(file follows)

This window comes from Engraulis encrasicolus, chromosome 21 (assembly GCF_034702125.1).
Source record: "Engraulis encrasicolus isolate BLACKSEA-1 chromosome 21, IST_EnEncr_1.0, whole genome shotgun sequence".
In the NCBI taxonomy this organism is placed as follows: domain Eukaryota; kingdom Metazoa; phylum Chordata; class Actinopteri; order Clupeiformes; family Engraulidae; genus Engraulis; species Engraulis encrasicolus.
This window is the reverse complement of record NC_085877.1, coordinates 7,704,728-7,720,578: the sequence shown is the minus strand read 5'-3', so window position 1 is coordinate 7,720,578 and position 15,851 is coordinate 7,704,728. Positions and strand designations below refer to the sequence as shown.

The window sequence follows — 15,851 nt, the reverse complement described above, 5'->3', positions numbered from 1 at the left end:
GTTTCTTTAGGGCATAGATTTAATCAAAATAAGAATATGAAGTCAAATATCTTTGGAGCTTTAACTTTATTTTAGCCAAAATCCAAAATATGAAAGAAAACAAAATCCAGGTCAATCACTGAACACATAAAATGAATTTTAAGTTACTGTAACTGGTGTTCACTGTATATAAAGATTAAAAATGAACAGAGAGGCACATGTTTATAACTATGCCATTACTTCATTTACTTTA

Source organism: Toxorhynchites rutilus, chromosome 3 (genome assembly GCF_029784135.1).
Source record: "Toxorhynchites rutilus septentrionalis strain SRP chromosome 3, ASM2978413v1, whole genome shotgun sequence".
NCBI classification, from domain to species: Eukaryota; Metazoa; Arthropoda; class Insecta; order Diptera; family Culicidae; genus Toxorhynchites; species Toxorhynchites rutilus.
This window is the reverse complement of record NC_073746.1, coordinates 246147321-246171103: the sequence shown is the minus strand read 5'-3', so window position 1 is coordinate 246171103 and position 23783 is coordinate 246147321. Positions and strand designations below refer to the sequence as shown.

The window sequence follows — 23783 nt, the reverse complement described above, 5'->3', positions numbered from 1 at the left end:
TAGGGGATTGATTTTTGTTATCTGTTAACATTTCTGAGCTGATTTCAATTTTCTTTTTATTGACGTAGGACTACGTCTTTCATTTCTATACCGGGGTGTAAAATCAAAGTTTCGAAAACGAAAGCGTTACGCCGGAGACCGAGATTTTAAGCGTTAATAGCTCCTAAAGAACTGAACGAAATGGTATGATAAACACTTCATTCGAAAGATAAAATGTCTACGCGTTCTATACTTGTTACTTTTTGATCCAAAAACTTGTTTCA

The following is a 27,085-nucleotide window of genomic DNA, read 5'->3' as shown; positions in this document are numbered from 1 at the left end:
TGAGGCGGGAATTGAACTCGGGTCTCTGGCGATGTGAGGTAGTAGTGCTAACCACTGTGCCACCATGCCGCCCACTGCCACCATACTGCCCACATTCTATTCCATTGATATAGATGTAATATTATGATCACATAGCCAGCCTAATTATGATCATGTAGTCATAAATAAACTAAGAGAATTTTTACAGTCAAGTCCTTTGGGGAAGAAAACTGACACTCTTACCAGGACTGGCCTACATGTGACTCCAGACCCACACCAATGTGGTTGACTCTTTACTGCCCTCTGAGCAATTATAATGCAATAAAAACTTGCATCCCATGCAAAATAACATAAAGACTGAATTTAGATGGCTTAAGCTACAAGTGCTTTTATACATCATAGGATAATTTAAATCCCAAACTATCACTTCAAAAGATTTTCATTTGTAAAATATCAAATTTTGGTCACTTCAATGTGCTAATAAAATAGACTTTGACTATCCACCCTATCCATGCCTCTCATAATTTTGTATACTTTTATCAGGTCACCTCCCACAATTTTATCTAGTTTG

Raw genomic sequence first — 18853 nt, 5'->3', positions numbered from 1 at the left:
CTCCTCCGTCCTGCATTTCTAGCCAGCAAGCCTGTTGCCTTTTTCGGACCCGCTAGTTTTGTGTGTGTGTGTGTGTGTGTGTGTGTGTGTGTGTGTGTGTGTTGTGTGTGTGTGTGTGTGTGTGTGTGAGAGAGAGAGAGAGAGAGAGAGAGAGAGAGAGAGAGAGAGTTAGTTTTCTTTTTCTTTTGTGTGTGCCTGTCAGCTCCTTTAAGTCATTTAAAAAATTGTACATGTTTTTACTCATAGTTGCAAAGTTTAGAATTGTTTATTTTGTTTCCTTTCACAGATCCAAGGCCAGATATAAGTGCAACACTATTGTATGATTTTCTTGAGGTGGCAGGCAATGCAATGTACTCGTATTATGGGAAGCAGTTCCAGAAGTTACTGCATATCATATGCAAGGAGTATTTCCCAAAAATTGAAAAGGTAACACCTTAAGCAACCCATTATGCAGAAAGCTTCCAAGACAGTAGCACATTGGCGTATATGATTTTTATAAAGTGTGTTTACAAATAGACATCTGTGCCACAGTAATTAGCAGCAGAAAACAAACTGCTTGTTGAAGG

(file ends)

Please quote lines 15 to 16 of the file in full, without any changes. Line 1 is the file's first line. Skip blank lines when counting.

Raw genomic sequence first — 18853 nt, 5'->3', positions numbered from 1 at the left:
CTCCTCCGTCCTGCATTTCTAGCCAGCAAGCCTGTTGCCTTTTTCGGACCCGCTAGTTTTGTGTGTGTGTGTGTGTGTGTGTGTGTGTGTGTGTGTGTGTGTTGTGTGTGTGTGTGTGTGTGTGTGTGAGAGAGAGAGAGAGAGAGAGAGAGAGAGAGAGAGAGAGAGTTAGTTTTCTTTTTCTTTTGTGTGTGCCTGTCAGCTCCTTTAAGTCATTTAAAAAATTGTACATGTTTTTACTCATAGTTGCAAAGTTTAGAATTGTTTATTTTGTTTCCTTTCACAGATCCAAGGCCAGATATAAGTGCAACACTATTGTATGATTTTCTTGAGGTGGCAGGCAATGCAATGTACTCGTATTATGGGAAGCAGTTCCAGAAGTTACTGCATATCATATGCAAGGAGTATTTCCCAAAAATTGAAAAGGTAACACCTTAAGCAACCCATTATGCAGAAAGCTTCCAAGACAGTAGCACATTGGCGTATATGATTTTTATAAAGTGTGTTTACAAATAGACATCTGTGCCACAGTAATTAGCAGCAGAAAACAAACTGCTTGTTGAAGG